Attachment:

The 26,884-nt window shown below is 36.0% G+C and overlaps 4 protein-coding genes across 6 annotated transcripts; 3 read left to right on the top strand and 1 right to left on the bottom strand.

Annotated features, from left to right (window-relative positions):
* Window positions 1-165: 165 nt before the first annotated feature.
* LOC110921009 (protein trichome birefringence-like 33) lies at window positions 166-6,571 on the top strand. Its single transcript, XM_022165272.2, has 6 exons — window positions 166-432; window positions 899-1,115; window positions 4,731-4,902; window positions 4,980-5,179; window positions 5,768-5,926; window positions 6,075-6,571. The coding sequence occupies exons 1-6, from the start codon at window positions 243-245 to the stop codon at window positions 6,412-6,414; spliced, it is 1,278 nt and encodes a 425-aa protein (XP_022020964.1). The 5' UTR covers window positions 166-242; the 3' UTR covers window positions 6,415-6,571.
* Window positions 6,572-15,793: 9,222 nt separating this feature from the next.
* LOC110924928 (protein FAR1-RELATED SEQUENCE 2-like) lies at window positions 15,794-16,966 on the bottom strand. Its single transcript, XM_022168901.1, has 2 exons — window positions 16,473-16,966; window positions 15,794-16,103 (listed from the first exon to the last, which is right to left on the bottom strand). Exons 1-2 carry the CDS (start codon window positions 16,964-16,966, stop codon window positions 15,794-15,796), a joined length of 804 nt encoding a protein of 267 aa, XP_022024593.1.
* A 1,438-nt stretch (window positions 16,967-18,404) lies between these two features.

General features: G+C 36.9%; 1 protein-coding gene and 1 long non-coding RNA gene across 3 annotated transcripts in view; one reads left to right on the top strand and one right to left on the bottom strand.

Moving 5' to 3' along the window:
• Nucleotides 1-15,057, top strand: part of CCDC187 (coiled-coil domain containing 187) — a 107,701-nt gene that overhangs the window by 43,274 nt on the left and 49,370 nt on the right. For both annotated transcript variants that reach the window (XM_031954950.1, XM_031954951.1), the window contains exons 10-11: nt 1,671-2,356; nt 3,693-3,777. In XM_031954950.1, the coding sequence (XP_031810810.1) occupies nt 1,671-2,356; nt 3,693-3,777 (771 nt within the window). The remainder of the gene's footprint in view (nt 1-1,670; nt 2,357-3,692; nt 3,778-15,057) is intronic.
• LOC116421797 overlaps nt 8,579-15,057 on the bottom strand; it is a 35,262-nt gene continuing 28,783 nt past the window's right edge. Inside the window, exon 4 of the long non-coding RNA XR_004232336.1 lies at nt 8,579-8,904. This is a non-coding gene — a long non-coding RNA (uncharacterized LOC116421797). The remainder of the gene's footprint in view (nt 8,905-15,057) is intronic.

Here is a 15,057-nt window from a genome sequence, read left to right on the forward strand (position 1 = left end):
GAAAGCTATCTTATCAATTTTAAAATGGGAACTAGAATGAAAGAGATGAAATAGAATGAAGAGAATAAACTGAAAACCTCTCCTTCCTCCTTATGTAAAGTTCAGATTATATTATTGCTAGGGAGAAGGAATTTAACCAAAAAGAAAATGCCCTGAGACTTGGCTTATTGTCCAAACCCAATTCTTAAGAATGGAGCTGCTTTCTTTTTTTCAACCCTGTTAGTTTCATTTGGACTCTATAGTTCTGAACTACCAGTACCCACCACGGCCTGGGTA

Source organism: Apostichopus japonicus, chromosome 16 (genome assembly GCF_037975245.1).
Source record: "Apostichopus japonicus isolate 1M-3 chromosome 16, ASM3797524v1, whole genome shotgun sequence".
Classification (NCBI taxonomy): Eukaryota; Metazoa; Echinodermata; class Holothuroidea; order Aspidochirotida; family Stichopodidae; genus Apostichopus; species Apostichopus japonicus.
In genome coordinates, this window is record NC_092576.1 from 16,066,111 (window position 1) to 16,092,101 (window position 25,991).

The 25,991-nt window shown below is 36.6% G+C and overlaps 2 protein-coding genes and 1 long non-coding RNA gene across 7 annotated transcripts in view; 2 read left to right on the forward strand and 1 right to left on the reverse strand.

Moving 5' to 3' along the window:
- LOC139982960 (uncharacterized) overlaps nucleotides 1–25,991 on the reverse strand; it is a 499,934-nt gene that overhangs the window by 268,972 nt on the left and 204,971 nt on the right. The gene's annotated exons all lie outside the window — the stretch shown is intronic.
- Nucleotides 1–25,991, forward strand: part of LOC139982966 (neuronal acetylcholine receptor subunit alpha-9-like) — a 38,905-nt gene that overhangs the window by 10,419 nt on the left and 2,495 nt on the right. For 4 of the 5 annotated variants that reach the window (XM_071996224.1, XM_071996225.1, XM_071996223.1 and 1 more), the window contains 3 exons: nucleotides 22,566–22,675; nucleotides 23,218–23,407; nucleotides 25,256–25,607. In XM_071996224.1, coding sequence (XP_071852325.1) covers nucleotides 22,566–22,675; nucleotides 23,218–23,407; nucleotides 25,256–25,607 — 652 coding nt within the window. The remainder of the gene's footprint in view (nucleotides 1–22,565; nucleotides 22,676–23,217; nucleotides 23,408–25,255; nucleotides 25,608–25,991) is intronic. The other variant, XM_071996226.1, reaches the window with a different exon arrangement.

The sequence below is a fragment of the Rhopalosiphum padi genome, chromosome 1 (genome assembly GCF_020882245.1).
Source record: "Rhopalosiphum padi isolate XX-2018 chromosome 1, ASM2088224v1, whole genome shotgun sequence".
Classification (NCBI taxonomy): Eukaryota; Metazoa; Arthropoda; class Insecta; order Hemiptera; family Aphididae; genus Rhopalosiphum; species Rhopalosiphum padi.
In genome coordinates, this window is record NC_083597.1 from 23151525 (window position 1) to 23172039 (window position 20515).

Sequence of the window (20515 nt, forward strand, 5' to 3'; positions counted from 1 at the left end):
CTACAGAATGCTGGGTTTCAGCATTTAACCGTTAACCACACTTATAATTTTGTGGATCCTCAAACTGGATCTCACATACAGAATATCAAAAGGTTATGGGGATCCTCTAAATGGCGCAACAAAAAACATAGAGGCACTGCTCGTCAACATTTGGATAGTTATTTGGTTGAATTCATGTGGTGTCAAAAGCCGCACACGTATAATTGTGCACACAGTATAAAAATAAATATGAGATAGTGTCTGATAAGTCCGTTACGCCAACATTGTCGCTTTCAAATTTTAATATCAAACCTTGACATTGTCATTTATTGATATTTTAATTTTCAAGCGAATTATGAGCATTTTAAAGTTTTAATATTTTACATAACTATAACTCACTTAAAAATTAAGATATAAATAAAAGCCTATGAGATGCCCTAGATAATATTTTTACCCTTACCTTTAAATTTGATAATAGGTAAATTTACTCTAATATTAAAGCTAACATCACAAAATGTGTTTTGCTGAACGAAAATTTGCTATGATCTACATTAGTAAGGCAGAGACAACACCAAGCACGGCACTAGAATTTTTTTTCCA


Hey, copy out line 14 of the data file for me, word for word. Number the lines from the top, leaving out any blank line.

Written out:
Source organism: Apostichopus japonicus, chromosome 16 (genome assembly GCF_037975245.1).